Technological innovation key to Canada’s action plan on climate

November 20, 2015 - Calgary, Alberta
Canada can become a world leader on climate action through a united commitment to technology and innovation, and continue to develop its oil and natural gas sector responsibly to provide the energy the world needs, the Canadian Association of Petroleum Producers (CAPP) said today.

“Our industry shares the concern of many Canadians about climate change – and Canadians can count on us to do our part for Canada,” said Tim McMillan, CAPP president and chief executive officer, ahead of the 2015 Paris Climate Conference. 

“Our industry developed the technology to get the oil out of the sand, and we will develop the technology to take carbon out of the barrel. We know we can do more and we will do more.”

Technological innovation and effective public policies are the keys to reducing emissions while growing the oil and natural gas sector to create jobs and sustain a robust economy.

“Future action on climate change by industry and governments rests on a strong foundation, and together we will build on it aggressively,” McMillan said. “The ingenuity of the engineers working in Canada’s oil and gas sector is world class, and the technologies they develop for use here at home can be exported to countries with less environmental expertise.”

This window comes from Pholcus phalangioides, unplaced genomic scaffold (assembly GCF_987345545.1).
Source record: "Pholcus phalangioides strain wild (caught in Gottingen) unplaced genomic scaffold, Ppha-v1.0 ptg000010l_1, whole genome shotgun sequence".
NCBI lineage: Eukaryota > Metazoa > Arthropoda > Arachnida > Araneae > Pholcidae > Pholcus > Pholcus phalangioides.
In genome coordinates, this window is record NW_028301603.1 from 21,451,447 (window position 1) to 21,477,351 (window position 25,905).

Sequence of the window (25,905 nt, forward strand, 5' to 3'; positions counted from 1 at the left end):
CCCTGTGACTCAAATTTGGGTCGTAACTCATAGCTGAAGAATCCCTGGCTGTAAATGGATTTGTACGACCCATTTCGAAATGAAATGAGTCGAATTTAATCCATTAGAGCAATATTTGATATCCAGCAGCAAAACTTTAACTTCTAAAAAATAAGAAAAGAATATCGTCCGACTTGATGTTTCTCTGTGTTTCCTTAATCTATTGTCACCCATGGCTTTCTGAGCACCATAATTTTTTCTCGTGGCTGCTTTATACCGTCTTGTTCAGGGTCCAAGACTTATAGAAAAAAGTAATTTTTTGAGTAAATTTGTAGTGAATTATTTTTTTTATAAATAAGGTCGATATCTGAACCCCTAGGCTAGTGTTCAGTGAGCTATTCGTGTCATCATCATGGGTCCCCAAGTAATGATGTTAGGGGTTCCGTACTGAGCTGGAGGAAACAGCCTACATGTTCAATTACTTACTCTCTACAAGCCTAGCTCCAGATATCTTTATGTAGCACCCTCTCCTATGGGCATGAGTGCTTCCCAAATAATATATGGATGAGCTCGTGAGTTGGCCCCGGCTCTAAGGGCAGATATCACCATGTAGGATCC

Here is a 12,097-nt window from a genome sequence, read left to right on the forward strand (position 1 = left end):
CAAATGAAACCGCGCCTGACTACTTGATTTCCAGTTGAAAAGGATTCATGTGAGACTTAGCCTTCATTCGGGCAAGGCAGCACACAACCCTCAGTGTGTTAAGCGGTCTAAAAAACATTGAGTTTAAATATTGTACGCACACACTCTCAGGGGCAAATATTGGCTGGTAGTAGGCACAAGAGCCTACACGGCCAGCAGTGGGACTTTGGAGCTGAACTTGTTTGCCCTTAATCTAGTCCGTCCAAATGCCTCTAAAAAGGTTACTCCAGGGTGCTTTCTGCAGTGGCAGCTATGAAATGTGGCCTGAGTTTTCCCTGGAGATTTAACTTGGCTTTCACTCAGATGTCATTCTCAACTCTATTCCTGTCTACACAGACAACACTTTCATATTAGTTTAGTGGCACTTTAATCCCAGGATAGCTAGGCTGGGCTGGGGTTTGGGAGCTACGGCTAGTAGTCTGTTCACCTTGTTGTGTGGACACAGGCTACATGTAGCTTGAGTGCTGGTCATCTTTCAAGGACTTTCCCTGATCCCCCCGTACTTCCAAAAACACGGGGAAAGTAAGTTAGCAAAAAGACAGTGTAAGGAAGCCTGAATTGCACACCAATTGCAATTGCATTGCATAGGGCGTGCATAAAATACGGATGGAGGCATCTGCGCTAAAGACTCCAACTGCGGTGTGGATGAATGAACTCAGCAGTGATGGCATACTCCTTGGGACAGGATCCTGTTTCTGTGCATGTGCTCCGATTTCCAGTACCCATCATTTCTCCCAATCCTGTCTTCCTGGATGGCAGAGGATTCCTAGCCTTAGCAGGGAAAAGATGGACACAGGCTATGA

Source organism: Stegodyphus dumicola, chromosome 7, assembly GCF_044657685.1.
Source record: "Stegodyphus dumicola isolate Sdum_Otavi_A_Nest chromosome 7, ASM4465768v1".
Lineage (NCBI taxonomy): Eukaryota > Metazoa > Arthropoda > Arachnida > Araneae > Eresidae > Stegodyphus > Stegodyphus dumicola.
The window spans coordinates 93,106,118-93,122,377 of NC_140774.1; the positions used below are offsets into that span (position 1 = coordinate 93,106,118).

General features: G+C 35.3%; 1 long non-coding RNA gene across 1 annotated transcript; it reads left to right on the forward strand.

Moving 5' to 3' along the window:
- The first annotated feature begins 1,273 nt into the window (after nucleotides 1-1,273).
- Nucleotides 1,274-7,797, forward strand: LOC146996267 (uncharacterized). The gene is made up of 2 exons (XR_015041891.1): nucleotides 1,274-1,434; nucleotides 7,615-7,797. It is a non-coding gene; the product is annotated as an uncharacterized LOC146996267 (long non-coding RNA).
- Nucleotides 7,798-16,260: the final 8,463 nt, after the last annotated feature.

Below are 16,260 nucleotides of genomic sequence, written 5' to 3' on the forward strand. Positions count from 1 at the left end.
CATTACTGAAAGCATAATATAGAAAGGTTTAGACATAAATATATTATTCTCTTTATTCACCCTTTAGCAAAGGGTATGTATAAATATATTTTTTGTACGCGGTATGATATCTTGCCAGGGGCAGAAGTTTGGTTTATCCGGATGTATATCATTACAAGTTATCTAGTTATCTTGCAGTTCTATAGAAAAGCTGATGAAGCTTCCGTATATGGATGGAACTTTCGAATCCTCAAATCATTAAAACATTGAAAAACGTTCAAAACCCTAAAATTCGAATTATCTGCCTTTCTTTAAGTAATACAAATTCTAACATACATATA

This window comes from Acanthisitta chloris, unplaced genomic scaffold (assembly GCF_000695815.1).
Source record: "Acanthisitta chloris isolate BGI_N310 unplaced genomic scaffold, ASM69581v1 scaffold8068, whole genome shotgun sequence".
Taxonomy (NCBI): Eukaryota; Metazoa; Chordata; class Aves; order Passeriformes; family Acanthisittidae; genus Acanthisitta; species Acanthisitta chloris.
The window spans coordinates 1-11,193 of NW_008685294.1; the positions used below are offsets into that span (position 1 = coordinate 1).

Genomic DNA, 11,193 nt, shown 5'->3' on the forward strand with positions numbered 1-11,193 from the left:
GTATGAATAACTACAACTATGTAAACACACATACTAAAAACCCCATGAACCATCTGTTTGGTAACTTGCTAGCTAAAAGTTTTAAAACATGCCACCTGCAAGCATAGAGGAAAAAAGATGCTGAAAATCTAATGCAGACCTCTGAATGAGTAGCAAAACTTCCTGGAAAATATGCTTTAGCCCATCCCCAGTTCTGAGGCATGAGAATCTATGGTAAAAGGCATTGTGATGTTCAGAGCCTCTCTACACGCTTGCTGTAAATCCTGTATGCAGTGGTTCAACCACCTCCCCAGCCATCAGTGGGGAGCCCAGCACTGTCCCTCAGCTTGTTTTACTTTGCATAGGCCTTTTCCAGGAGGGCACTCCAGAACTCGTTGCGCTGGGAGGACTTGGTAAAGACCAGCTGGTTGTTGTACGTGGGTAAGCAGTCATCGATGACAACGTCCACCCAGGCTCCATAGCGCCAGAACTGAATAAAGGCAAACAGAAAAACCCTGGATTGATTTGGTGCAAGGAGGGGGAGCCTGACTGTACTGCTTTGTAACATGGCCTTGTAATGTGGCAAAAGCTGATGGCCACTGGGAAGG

Examples of technological innovation industry is already pursuing to reduce emissions intensity further include pilot projects that use solvents in oil sands in situ operations, and projects that use carbon capture and storage technology.

Environment Canada reports that emissions per barrel of oil produced from the oil sands are down 30 per cent from 1990 levels.

Canada’s oil sands producers are also investing more than $1.2 billion on 814 technologies and best practices through Canada’s Oil Sands Innovation Alliance to find innovative solutions to reduce greenhouse gases, minimize impact on land, reduce water use and improve tailings management.

In Alberta, existing carbon policies require industry to reduce GHG emissions over the life of large projects or pay into a technology fund.

“Alberta’s $15 price on carbon is set to double to $30 per tonne by 2017,” McMillan said. “These funds will accelerate research and development and could invest more than $1 billion over 10 years into GHG-reducing technologies. That’s real and tangible progress for Canada.”

McMillan will represent CAPP at the 2015 Paris Climate Conference to provide constructive input into how Canada’s governments can develop effective policies to reduce greenhouse gas emissions.

“The leadership, commitment and partnership of government, industry and the public will help Canada create the innovative technologies to lower emissions while enhancing Canada’s global competitiveness,” McMillan said.

“Environmental protection, including action on climate change, and the economic benefits from our oil and natural gas resources are not mutually exclusive. Both can be achieved. That’s the message I intend to bring to Paris.”